Kurdish peshmerga forces have started clearing parts of the northern Iraqi town of Sinjar and have established positions along an Islamic State of Iraq and Syria (ISIS) supply route between its two main strongholds in Iraq and Syria, the coalition said on Thursday.
Backed by U.S.-led coalition air strikes, the Kurds launched an offensive in the early morning designed to cordon off Sinjar, take control of strategic routes and establish a buffer zone to protect the town from artillery.
A victory in Sinjar could give the Kurds, government forces and Shi’ite militias momentum in efforts to defeat ISIS, which controls large areas of Iraq and Syria and has affiliates in Libya and Egypt.
So far the Kurds have captured three villages and penetrated parts of Highway 47, a supply route between Raqqa in Syria and the Iraqi city of Mosul, both of them Islamic State bastions.
“The ground assault began in the early morning hours of Nov. 12, when peshmerga units successfully established blocking positions along Highway 47 and began clearing Sinjar,” said the coalition in a statement.
“The peshmerga will continue operations to re-establish government control over key portions of the areas.”
ISIS, a hardline Sunni group suspected by Western intelligence officials of playing a role in the crash of a Russian passenger plane in Egypt two weeks ago, overran Sinjar more than a year ago.
ISIS’s killing and enslaving of thousands of the northern town’s Yazidi residents focused international attention on the group’s violent campaign to impose its radical ideology and prompted Washington to launch its air offensive.
The U.S. expectation is that it would take two to four days to secure Sinjar and another week to finalize clearing operations, a U.S. military official said, speaking on condition of anonymity.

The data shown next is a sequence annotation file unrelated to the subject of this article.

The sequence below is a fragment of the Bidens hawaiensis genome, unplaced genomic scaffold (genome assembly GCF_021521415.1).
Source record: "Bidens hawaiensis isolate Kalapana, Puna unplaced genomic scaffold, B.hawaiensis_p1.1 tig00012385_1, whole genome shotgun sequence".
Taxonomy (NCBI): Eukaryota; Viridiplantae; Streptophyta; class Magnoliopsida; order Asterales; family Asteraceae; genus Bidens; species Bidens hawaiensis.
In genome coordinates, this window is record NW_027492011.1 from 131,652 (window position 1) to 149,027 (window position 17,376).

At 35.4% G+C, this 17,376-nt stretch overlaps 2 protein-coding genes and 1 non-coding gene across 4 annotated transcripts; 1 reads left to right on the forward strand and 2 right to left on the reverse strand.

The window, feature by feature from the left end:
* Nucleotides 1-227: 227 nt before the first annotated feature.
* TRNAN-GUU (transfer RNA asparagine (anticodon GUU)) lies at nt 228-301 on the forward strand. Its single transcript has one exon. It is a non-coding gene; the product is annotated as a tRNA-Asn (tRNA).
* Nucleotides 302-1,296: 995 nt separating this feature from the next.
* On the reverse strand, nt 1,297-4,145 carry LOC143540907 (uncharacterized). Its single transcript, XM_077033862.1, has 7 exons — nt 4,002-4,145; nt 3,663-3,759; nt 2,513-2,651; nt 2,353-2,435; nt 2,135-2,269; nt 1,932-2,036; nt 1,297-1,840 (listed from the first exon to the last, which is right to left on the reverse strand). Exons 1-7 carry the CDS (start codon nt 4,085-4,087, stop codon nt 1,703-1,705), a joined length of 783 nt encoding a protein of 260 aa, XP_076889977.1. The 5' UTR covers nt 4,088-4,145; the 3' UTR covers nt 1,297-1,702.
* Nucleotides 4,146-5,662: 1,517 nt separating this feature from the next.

U.S. military advisers are with Kurdish commanders near Sinjar mountain but are positioned well back from the fighting, a U.S. military spokesman said.
U.S. Army Colonel Steve Warren told Reuters some U.S. advisers were also on Sinjar mountain working with the Kurdish peshmerga forces to advise and assist with the development of targets for air strikes.
The U.S. military estimated that 60 to 70 ISIS fighters had been killed in U.S.-led coalition air strikes so far on Thursday, said Warren, a Baghdad-based spokesman for the U.S.-led coalition effort against ISIS.
ISIS uses Highway 47 to transport weapons, fighters and illicit commodities to fund its operations, said the coalition, which conducted more than 250 air strikes in the past month across northern Iraq.
“Strikes destroyed Daesh fighting positions, command and control facilities, weapon storage facilities, improvised explosive device factories, and staging areas,” said the coalition, referring to ISIS.
Russia’s recent interventions -- air strikes against opponents of President Bashar al-Assad in Syria and intelligence sharing with Baghdad -- have raised concerns in Washington that its former Cold War foe is gaining influence in the Middle East.
U.S.-led coalition air strikes pounded ISIS-held areas in the town overnight, as around 7,500 Kurdish special forces, peshmerga and Yazidi fighters descended from the Sinjar mountain towards the front line in a military convoy.
“This operation will degrade Daesh resupply efforts, disrupt funding to the terrorist group’s operations, stem the flow of Daesh fighters into Iraq, and further isolate Mosul from Raqqa,” said the coalition.
“Coalition air strikes will continue to target Daesh leaders, revenue sources, supply routes, command facilities, and weapons caches to dismantle their operations in Iraq and Syria.”
The Kurdish security council said Kurdish forces had captured a village to the west of Sinjar and two others on the eastern outskirts. Reuters could not independently confirm this.